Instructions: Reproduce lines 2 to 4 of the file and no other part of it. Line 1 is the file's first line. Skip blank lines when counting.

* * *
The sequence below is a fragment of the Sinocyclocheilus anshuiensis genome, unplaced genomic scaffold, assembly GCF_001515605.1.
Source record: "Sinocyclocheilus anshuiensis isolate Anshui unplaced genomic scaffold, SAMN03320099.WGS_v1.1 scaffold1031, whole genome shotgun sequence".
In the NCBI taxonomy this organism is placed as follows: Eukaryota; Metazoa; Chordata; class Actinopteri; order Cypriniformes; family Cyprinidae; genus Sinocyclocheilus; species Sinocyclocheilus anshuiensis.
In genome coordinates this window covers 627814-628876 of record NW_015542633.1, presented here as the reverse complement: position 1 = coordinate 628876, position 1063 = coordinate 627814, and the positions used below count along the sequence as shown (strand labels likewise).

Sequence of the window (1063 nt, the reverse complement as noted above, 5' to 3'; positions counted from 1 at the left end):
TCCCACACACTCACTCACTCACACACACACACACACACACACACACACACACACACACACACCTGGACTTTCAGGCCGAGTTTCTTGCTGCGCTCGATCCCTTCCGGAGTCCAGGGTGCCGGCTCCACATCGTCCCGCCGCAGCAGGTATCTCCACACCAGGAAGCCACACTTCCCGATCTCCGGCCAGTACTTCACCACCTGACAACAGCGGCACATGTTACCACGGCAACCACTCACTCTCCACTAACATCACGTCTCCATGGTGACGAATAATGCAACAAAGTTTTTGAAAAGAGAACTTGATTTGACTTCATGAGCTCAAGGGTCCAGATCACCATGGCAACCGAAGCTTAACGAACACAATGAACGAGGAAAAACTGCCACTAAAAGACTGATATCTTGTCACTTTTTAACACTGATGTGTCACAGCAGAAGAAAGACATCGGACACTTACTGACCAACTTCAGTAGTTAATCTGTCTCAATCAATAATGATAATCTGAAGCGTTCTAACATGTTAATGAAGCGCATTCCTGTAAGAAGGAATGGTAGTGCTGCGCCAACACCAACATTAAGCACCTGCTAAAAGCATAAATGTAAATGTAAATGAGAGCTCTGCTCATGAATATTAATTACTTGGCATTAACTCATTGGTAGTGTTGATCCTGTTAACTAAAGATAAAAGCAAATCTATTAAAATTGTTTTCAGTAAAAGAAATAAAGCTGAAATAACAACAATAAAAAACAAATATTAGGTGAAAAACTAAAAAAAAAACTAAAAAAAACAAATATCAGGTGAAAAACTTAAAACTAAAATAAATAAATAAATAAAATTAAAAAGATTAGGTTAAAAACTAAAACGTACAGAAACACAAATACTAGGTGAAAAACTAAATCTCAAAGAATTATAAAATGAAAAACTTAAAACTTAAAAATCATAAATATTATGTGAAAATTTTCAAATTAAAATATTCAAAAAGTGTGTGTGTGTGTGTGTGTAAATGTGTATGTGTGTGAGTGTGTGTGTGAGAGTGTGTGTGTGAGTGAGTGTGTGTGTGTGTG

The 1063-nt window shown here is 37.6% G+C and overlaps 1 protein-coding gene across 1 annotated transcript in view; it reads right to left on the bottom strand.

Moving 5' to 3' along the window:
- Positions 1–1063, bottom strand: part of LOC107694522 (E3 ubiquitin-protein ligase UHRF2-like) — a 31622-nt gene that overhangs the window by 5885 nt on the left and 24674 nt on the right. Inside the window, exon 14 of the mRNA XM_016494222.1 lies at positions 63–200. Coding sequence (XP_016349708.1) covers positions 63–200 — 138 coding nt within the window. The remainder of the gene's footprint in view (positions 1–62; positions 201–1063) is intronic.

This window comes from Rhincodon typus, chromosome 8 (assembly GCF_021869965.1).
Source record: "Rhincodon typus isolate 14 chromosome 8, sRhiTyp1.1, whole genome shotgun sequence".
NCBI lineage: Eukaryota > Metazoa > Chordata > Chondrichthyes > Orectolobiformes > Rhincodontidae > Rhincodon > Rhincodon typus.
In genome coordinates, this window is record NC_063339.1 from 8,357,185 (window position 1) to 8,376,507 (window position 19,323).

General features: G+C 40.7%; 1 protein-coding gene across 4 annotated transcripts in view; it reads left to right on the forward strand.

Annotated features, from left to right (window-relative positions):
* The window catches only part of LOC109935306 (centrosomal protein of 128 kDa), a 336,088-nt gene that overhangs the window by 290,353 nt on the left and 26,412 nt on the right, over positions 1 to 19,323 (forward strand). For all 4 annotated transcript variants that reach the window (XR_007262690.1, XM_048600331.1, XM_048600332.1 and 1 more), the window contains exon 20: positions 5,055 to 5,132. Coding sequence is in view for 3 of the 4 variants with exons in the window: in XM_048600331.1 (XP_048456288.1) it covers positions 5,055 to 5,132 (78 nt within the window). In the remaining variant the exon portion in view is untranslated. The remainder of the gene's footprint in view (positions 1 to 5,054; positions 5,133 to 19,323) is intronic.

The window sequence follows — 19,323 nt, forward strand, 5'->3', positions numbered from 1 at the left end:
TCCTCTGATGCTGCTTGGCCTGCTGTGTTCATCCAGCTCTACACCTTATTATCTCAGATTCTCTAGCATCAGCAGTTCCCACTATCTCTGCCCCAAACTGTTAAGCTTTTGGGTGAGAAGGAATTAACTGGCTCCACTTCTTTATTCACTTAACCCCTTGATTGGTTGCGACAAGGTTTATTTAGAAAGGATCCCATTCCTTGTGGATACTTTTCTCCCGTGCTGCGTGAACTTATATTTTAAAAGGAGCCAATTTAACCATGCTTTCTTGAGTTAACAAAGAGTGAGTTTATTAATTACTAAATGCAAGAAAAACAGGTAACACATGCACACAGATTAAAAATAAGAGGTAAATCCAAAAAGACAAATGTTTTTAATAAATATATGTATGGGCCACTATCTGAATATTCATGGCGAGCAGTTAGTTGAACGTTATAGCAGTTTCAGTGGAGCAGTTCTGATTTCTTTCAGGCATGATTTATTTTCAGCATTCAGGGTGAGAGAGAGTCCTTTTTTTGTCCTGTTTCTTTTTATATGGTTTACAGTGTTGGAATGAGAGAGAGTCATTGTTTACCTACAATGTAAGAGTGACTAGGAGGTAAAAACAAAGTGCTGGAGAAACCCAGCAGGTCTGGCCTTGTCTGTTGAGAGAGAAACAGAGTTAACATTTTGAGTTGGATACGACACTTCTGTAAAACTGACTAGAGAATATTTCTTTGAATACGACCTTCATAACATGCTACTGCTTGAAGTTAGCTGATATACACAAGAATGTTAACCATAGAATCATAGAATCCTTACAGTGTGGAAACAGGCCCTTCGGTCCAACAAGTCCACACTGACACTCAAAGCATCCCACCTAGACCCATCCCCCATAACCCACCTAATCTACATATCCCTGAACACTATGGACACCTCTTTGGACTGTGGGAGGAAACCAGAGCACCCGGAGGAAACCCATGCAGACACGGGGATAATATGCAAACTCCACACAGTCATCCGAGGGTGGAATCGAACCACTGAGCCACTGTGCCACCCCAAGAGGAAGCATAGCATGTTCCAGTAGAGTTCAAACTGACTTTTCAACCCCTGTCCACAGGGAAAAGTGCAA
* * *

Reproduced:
Source record: "Sinocyclocheilus anshuiensis isolate Anshui unplaced genomic scaffold, SAMN03320099.WGS_v1.1 scaffold1031, whole genome shotgun sequence".
In the NCBI taxonomy this organism is placed as follows: Eukaryota; Metazoa; Chordata; class Actinopteri; order Cypriniformes; family Cyprinidae; genus Sinocyclocheilus; species Sinocyclocheilus anshuiensis.
In genome coordinates this window covers 627814-628876 of record NW_015542633.1, presented here as the reverse complement: position 1 = coordinate 628876, position 1063 = coordinate 627814, and the positions used below count along the sequence as shown (strand labels likewise).